In other words, there are a thousand practical obstacles to achieving the flying-car dreams Deitrich says he’s had since he decided to become an aerospace engineer at the age of 8—-to say nothing of actually making a bit of money along the way. “The old joke is that the best way to make a small fortune in aviation is to start with a large one,” says Dietrich. But while he admits that building a plane that you can also drive “sounds off the wall,” he says “there is a real business case for investing in its success. I’m personally invested, as are a lot of the people here. I don’t see any way we’re not going to get this done.”
There’s plenty of reason to take Dietrich seriously. The 30-year-old earned his bachelor’s, master’s, and doctoral degrees in aeronautics and astronautics from MIT, and was awarded the $30,000 Lemelson-MIT Student Prize in 2006 in recognition of his groundbreaking designs, including a desktop-sized fusion reactor, a pumpless rocket engine, and a blast-safe pick for removing land mines. Dietrich put the prize money into Terrafugia, which he co-founded with fellow MIT aero-astro grads Samuel Schweighart and Anna Mracek (now his wife) and two former MBA students from MIT’s Sloan School. Their plan to manufacture a road-ready airplane was the runner-up in the business venture category of the 2006 MIT $100K Entrepreneurship Competition—winning the company a $10,000 check that still hangs on the wall of Terrafugia’s “prototype development facility,” a modest space formerly used to manufacture garage doors.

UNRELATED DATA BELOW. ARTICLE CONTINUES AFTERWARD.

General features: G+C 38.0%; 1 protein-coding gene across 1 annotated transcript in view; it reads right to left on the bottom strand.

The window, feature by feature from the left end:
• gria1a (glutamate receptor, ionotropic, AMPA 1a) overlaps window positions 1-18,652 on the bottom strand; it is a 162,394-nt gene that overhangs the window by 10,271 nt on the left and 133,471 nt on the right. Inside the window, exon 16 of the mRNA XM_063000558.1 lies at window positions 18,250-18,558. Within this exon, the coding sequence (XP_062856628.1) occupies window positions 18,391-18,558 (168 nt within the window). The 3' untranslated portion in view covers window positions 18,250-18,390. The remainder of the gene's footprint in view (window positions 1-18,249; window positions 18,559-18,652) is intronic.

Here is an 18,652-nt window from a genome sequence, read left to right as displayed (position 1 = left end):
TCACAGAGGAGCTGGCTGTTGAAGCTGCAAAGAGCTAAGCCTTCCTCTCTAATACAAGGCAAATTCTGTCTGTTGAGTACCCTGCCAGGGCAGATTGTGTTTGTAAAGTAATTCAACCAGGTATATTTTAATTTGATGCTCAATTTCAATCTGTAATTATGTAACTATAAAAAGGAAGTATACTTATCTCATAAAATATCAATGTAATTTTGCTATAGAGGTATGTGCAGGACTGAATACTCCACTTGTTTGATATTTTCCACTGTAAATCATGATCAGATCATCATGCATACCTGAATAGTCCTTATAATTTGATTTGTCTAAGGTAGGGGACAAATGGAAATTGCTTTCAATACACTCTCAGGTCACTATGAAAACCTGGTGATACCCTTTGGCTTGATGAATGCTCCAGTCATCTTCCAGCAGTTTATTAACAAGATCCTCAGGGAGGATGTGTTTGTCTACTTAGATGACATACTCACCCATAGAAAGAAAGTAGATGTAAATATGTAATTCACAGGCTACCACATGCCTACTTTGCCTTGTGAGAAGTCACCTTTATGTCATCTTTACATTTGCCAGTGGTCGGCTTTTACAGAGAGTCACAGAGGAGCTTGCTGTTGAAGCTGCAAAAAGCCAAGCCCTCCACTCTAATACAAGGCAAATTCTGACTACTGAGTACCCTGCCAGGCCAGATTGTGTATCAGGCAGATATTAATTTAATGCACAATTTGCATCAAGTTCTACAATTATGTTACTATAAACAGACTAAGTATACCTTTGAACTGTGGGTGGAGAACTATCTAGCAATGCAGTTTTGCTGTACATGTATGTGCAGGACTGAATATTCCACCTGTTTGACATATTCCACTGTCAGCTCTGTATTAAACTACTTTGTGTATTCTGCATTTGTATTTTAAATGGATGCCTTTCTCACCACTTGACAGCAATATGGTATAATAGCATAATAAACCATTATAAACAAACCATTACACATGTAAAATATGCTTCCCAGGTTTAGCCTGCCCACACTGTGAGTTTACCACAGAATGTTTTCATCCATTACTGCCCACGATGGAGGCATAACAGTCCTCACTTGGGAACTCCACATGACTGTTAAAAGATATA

But prizes alone don’t guarantee success. Nor do cool prototypes (though Terrafugia started generating orders as soon as it showed its first folding wing model at Oshkosh in 2006). To succeed as a business, you need a real market. And the key to Terrafugia’s entire business plan was a change in FAA rules in 2004 that created a new category of general-aviation planes called special light-sport aircraft (S-LSA) and a new type of pilot’s license called a sport pilot certificate.
In a nutshell, if a company can manufacture a plane that weighs less than 1,320 pounds, carries no more than two people, and flies no faster than 138 miles per hour, it can get the craft qualified as an S-LSA, meaning that owners need only a sport pilot certificate to fly it. Getting a sport pilot certificate involves only about half as much flight training as qualifying for private pilot certificate, the license previously required for most general aviation flyers.